Combining a Ferris wheel with a water slide, it sends four-passenger cloverleaf rafts into a rotating jumble of tubes. Riders slide back and forth and are propelled into the different tube sections before being deposited out the other side of the wheel.

Virtual reality remains really hot

The move to incorporate virtual reality into park rides began in earnest a couple of years ago with VR roller coasters. Legoland Florida will continue the trend with its announcement that it is transforming its Project X coaster into The Great Lego Race.

Set to open in the spring, riders will have the option of wearing VR headsets and could experience a virtual adventure that will sync with the physical elements of the coaster. The park offered a sneak preview of the VR media (minus the coaster ride) at the expo.

Parks have since introduced VR on some of its drop tower rides and spinning rides. But designers and parks apparently now see great potential in merging VR with motion simulator rides.

Among the companies jumping on that trend was Zamperla, which displayed its VR Box at the expo. It features eight suspended seats that are tethered above to a motion platform.

Wearing VR goggles, I took a virtual ride aboard the famous Cyclone roller coaster at Coney Island. Turning my head to one side, I could see the Manhattan skyline in the distance.

The VR Box simulated every rickety, rough moment of the old, wooden ride.

Working in conjunction with Falcon’s Creative Group, Busch Gardens Williamsburg announced that it would be opening Battle for Eire this spring.

The park is repurposing its 55-seat motion simulator theater for the new attraction. Passengers wearing VR “fairy goggles” will go on a 360-degree adventure and explore a computer-animated, mythical Irish landscape.

The Taiwanese company, Brogent, debuted its Q-Ride at the expo. It includes 12 outward-facing seats arranged around a motion platform.

The VR graphics for its experience, which takes passengers on a helicopter ride and a dive into the depths of the ocean, were sharp. The corresponding motion was smooth.

One scene, which involved a school of fish coalescing into a huge bait ball, was appropriately disorienting. The Q-Ride’s VR headsets have high-quality headphones built into them, and the sound was quite good.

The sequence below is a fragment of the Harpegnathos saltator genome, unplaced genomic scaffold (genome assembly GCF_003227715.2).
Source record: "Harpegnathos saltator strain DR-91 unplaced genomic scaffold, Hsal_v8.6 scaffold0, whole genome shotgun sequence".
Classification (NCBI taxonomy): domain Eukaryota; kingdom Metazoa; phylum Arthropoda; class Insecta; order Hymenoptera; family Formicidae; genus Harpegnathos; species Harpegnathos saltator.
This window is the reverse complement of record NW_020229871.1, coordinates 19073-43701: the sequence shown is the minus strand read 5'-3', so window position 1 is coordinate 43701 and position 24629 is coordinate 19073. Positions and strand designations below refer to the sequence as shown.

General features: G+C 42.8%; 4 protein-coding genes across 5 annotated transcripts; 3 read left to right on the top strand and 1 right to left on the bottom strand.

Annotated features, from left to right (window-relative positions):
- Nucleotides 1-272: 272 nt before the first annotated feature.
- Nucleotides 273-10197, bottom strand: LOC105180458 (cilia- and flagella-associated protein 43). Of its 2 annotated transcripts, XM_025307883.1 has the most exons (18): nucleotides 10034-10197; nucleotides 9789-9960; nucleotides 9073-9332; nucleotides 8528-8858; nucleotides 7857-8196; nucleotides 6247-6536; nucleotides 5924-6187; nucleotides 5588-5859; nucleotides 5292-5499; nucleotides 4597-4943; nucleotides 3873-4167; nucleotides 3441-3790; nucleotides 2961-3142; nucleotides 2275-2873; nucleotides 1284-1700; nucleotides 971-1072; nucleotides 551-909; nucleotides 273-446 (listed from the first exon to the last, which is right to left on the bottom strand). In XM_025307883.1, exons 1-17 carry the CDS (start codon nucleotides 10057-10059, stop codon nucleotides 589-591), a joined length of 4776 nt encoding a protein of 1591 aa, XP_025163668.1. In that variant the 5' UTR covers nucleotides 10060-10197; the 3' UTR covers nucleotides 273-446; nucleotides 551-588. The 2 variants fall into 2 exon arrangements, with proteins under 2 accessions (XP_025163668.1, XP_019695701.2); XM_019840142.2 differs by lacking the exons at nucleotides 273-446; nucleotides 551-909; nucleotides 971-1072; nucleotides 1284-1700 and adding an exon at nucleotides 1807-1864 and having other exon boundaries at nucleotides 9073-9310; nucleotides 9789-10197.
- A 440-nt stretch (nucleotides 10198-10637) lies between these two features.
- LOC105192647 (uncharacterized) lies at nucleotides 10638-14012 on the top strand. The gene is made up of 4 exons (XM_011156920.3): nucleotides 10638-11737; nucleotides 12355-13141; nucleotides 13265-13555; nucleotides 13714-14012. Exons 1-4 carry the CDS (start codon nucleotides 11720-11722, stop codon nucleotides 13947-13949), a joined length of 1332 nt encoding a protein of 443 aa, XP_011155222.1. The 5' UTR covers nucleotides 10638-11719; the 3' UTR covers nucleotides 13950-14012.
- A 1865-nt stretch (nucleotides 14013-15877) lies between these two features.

Sound is a critical part of the sensory equation in making virtual reality convincingly real. For the DreamCraft VR attractions it is creating, Cavu Designwerks has developed proprietary binaural audio technology.

The company gave me a demonstration that blew me away. Using a single, relatively small cabinet of speakers placed on a table in front of me, I heard somebody whispering in my ear and other soundscapes with astonishing clarity as well as a sense of direction and place.

Flying theaters come down to earth

Since Disney California Adventure debuted Soarin’ Over California, ride designers have been busy developing their own takes on the flying theater concept. Several companies have created versions that simulate hang gliding above scenes without the enormous screen or huge theaters (nor the huge price tag they require) used for Disney’s Soarin’ rides.

Dynamic Attractions, a flying theaters pioneer, introduced the Dynamic Flightcycle at the IAAPA Expo. Using a ride vehicle that resembles the one Disney uses for the Avatar Flight of Passage attraction that recently opened at its Animal Kingdom park, it places passengers in a motorcycle-like position and angles them downward.

“When your sight line drops, it changes your perspective and makes you more aware of height,” says George Walker, the company’s senior vice president of creative development. “It creates a slightly more aggressive and thrilling experience without the need for a lot of space.

Using the MX4D motion seats it designed for conventional movie theaters, MediaMation developed the MX4D Flying EFX Theatre. Unlike Soarin’-style rides, which lift seats high into the air in front of domed screens, MediaMation’s seats remain anchored to the floor.

The company says that it can simulate flying in show buildings with ceilings as low as 16 feet.

Like roving motion base simulator rides such as Universal’s Spider-Man and Transformers attractions, Cavu Designwerks hopes to expand the flying theater concept by using suspended vehicles that move on a track through a series of scenes.